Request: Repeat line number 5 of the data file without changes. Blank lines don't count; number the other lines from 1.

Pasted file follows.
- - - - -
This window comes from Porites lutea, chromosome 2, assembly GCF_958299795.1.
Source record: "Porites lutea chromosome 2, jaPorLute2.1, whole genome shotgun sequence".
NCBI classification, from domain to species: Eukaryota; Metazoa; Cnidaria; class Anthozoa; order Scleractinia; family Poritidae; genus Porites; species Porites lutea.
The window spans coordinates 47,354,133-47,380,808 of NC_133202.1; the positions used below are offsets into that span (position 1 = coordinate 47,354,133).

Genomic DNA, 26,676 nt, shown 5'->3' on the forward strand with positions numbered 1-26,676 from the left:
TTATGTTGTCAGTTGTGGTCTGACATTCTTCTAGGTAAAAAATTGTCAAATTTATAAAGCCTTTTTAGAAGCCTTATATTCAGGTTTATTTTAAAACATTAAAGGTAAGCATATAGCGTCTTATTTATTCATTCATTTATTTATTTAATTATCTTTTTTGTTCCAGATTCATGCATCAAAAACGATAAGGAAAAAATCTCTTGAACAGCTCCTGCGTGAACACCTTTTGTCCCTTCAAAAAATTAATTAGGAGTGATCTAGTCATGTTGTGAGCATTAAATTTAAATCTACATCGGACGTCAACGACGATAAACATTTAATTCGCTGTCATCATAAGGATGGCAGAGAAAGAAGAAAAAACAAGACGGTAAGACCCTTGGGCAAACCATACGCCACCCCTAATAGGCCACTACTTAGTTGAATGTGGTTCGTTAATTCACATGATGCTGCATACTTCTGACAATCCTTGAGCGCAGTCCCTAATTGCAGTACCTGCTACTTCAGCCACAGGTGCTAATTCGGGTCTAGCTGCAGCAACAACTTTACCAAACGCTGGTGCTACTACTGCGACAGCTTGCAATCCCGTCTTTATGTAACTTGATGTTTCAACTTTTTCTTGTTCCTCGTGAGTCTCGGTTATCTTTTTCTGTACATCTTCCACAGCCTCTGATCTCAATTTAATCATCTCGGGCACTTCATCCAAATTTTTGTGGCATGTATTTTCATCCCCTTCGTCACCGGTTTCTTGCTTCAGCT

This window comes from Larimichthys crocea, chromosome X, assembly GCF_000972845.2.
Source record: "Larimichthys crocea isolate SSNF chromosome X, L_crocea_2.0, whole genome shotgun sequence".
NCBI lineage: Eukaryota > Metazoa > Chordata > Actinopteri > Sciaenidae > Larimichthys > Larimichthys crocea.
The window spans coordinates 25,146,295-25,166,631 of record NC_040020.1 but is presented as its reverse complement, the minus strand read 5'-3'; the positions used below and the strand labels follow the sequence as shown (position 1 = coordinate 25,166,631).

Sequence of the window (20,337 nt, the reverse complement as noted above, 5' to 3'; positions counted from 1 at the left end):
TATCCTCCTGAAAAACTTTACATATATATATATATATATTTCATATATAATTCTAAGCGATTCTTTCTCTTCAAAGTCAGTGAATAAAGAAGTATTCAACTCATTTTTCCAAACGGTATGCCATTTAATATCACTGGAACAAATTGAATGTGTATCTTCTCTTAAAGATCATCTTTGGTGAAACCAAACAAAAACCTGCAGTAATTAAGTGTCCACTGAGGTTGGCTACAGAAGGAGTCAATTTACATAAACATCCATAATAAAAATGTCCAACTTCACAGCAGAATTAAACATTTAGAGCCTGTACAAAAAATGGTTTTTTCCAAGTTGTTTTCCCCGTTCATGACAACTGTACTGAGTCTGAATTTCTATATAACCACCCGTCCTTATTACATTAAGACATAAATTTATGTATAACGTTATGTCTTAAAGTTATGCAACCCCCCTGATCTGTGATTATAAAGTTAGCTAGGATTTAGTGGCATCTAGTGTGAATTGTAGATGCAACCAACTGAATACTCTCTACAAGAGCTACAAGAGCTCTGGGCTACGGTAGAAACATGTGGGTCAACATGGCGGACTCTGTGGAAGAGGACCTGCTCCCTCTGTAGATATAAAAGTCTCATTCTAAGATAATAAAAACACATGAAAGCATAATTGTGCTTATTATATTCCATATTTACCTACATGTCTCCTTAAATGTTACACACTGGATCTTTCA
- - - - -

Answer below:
Genomic DNA, 26,676 nt, shown 5'->3' on the forward strand with positions numbered 1-26,676 from the left: